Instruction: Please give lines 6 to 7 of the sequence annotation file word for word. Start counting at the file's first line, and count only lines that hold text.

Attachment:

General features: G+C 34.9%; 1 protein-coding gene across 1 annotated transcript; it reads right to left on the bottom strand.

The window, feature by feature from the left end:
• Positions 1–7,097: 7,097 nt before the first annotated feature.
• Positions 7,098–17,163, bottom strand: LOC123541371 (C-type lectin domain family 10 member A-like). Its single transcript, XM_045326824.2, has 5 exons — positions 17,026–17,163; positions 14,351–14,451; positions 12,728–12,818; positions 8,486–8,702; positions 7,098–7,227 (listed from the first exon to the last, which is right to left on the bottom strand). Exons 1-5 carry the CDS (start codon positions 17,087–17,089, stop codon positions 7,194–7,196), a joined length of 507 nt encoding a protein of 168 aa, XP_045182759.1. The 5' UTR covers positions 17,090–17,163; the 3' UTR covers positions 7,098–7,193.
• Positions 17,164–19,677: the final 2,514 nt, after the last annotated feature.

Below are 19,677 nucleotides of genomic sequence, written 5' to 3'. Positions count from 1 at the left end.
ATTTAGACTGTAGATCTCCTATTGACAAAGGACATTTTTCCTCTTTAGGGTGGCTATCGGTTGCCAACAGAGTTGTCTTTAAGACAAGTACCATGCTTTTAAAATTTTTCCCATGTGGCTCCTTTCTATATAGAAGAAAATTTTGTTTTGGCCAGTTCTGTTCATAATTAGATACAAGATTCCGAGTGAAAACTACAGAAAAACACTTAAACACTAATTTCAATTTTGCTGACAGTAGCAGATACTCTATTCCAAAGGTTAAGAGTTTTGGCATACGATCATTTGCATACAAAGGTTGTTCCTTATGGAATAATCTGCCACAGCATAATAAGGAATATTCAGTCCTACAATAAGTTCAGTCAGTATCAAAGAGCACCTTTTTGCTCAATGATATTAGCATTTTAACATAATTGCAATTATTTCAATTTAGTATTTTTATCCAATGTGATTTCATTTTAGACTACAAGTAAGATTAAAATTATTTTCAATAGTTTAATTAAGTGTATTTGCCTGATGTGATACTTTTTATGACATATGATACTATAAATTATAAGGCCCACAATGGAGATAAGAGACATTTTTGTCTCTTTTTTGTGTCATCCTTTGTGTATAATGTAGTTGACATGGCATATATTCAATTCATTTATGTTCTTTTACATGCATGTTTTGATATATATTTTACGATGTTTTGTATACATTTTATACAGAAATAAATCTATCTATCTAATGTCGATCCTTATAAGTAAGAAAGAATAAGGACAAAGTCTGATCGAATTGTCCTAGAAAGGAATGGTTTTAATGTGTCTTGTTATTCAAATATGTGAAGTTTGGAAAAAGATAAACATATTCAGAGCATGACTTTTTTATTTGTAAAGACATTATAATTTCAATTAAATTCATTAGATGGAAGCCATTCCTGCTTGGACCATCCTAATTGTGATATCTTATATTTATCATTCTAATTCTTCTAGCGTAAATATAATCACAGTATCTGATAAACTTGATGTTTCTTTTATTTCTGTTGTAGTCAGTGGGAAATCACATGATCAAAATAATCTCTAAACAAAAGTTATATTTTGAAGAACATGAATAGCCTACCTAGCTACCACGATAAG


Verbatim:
Below are 19,677 nucleotides of genomic sequence, written 5' to 3'. Positions count from 1 at the left end.
ATTTAGACTGTAGATCTCCTATTGACAAAGGACATTTTTCCTCTTTAGGGTGGCTATCGGTTGCCAACAGAGTTGTCTTTAAGACAAGTACCATGCTTTTAAAATTTTTCCCATGTGGCTCCTTTCTATATAGAAGAAAATTTTGTTTTGGCCAGTTCTGTTCATAATTAGATACAAGATTCCGAGTGAAAACTACAGAAAAACACTTAAACACTAATTTCAATTTTGCTGACAGTAGCAGATACTCTATTCCAAAGGTTAAGAGTTTTGGCATACGATCATTTGCATACAAAGGTTGTTCCTTATGGAATAATCTGCCACAGCATAATAAGGAATATTCAGTCCTACAATAAGTTCAGTCAGTATCAAAGAGCACCTTTTTGCTCAATGATATTAGCATTTTAACATAATTGCAATTATTTCAATTTAGTATTTTTATCCAATGTGATTTCATTTTAGACTACAAGTAAGATTAAAATTATTTTCAATAGTTTAATTAAGTGTATTTGCCTGATGTGATACTTTTTATGACATATGATACTATAAATTATAAGGCCCACAATGGAGATAAGAGACATTTTTGTCTCTTTTTTGTGTCATCCTTTGTGTATAATGTAGTTGACATGGCATATATTCAATTCATTTATGTTCTTTTACATGCATGTTTTGATATATATTTTACGATGTTTTGTATACATTTTATACAGAAATAAATCTATCTATCTAATGTCGATCCTTATAAGTAAGAAAGAATAAGGACAAAGTCTGATCGAATTGTCCTAGAAAGGAATGGTTTTAATGTGTCTTGTTATTCAAATATGTGAAGTTTGGAAAAAGATAAACATATTCAGAGCATGACTTTTTTATTTGTAAAGACATTATAATTTCAATTAAATTCATTAGATGGAAGCCATTCCTGCTTGGACCATCCTAATTGTGATATCTTATATTTATCATTCTAATTCTTCTAGCGTAAATATAATCACAGTATCTGATAAACTTGATGTTTCTTTTATTTCTGTTGTAGTCAGTGGGAAATCACATGATCAAAATAATCTCTAAACAAAAGTTATATTTTGAAGAACATGAATAGCCTACCTAGCTACCACGATAAG